From privatized morality to ethical living

By Rachel Mann
June 1, 2013

In the Daily Telegraph today (http://www.telegraph.co.uk/comment/letters/10092592/Same-sex-marriage.html) 'religious' leaders have seemingly united to protest this government's equal marriage legislation.

If my liberal friends are inclined to start frothing about 'gay-hating Christians etc' please remember that (a) this is a letter in the Telegraph and (b) the Christian figures represented among the signatories hardly represent either the vast majority of Christians in the pews or are significant active leaders of the church.

Indeed, Michael Nazir-Ali may have been Bishop of Rochester but he has retired and is well-known for his conservative social and political outlook. Upon retirement he aligned, certainly for a period, with the conservative Anglican group GAFCON. Equally Rod Thomas may be very good at making noise in the public square, but his conservatism is hardly of the popular kind.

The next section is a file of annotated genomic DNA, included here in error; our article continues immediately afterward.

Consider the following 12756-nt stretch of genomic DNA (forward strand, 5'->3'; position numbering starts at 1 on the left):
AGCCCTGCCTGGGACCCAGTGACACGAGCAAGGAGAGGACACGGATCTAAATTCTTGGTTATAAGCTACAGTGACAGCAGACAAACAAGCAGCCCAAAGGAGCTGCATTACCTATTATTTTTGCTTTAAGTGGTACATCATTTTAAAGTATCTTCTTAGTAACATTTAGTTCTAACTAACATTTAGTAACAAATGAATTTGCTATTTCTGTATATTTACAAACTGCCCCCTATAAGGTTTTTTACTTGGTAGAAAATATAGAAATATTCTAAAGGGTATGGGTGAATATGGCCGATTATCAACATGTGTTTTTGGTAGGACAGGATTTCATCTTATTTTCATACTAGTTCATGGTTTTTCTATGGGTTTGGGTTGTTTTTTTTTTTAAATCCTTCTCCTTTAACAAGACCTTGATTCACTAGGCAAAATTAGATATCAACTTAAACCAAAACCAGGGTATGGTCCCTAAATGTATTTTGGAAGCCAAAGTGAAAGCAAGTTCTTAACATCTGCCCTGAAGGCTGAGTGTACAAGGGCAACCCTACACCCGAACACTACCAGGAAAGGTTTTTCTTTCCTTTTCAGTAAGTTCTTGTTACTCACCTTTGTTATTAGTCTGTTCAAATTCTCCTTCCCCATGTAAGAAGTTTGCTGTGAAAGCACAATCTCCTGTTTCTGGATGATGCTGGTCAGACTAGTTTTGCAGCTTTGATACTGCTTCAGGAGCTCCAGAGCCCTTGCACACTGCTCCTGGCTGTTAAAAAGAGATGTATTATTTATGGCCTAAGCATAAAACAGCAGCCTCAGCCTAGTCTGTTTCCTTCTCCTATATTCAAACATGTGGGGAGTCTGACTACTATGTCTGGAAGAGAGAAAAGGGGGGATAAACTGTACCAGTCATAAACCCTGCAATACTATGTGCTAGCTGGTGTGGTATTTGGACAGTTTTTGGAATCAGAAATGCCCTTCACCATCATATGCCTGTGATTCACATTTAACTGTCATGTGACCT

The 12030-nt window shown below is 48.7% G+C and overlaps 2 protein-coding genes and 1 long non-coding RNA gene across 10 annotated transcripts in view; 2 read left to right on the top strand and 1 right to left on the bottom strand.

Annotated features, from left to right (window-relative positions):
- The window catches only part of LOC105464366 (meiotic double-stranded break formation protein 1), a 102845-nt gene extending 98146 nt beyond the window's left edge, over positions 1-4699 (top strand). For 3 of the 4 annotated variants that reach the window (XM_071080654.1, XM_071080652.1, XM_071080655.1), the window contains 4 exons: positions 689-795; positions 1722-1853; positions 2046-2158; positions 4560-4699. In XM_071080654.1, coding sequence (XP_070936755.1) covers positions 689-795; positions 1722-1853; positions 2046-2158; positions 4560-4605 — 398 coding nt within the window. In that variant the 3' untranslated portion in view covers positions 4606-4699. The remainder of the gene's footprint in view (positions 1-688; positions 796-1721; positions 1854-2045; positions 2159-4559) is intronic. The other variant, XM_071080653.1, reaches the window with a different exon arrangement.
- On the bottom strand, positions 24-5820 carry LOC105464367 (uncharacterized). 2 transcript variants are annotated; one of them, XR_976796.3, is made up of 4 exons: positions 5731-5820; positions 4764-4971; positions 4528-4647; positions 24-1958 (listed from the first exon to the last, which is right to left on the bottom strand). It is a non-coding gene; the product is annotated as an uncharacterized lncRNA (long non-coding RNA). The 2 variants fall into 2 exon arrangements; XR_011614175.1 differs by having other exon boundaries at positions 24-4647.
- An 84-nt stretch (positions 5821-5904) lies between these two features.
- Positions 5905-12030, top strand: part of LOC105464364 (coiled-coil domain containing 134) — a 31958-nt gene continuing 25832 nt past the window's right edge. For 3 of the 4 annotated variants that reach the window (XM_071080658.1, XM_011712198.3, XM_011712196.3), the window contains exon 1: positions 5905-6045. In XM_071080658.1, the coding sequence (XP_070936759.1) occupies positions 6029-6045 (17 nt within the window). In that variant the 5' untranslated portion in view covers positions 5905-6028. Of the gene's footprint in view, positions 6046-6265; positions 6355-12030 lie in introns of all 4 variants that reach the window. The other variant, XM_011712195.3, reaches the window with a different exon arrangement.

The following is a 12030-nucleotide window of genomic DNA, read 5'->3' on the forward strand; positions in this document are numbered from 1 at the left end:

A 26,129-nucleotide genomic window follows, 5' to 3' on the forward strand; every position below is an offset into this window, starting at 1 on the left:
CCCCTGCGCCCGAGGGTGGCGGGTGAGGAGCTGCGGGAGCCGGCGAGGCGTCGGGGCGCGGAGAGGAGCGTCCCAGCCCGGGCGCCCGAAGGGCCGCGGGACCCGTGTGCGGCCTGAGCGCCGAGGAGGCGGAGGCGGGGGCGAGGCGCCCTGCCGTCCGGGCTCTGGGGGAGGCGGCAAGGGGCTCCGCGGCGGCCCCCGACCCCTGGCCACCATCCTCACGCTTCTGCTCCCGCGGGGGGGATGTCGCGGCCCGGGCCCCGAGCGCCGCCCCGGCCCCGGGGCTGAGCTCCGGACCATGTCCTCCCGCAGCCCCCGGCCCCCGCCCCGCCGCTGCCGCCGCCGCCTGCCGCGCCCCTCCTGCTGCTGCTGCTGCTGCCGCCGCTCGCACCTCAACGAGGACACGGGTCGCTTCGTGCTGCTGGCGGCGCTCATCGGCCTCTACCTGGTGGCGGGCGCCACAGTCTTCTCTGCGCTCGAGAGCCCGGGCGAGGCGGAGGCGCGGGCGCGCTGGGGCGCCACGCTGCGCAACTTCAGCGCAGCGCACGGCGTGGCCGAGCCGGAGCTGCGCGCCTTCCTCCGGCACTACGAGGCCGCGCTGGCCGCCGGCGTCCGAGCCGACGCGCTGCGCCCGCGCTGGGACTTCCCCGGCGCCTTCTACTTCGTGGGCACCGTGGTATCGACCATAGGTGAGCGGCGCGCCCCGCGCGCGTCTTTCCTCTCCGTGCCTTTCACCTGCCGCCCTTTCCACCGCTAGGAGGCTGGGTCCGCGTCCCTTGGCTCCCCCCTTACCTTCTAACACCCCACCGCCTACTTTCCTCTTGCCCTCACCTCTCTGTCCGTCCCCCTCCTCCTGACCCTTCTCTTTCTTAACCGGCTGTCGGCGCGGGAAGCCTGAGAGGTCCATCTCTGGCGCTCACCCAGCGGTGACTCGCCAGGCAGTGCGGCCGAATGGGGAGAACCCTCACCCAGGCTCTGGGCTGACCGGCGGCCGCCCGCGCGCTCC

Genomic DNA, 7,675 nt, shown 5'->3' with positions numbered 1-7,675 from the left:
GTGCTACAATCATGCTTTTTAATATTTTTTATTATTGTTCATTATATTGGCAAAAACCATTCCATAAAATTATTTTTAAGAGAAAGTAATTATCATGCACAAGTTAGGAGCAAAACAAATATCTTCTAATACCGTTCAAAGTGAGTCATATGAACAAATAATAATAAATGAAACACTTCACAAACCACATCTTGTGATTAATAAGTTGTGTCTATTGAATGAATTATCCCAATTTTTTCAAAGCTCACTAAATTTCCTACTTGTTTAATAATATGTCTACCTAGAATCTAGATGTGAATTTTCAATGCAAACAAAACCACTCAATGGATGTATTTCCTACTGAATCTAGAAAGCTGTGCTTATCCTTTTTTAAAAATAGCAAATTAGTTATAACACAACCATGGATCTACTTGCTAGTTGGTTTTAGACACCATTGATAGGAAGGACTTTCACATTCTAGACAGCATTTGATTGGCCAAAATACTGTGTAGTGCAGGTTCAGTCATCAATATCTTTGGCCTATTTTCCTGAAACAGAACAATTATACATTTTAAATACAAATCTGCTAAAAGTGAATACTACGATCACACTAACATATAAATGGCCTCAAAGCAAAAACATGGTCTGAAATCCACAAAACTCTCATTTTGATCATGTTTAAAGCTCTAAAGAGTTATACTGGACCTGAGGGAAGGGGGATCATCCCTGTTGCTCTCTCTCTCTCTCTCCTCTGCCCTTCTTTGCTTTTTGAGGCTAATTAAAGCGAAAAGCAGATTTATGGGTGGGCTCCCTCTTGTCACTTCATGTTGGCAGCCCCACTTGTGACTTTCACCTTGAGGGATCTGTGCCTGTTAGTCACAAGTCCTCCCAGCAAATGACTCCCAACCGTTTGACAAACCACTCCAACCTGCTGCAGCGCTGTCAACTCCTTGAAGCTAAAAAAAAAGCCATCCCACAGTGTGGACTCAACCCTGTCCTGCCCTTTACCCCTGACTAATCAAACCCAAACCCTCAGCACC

I am keen to see religious leaders working together. I am disappointed that it seems to be over matters of sexuality. Our common energies would be better exercised protesting that deconstruction of the welfare state which has led to an ever growing dependence on food banks.

Equally we should be decrying and acting to end the criminal exploitation of the poor and vulnerable around the world. But that, of course, is hard. It requires a vision of society not grounded in privatised individual morality but in community respect and love. It requires a move away from an obsession with such privatised morality to ethical living.

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© Rachel Mann is an Anglican parish priest and writer. She is Resident Poet at Manchester Cathedral and her work has been widely published in magazines, anthologies and newsprint. This piece is excerpted from her regular blog: http://therachelmannblogspot.blogspot.co.uk/ Rachel's acclaimed book, Dazzling Darkness: Gender, sexuality, illness and God (Wild Goose Publications, 2012) has been reviewed on Ekklesia here: http://www.ekklesia.co.uk/node/17836 More from and about Rachel Mann on Ekklesia: http://www.ekklesia.co.uk/rachelmann

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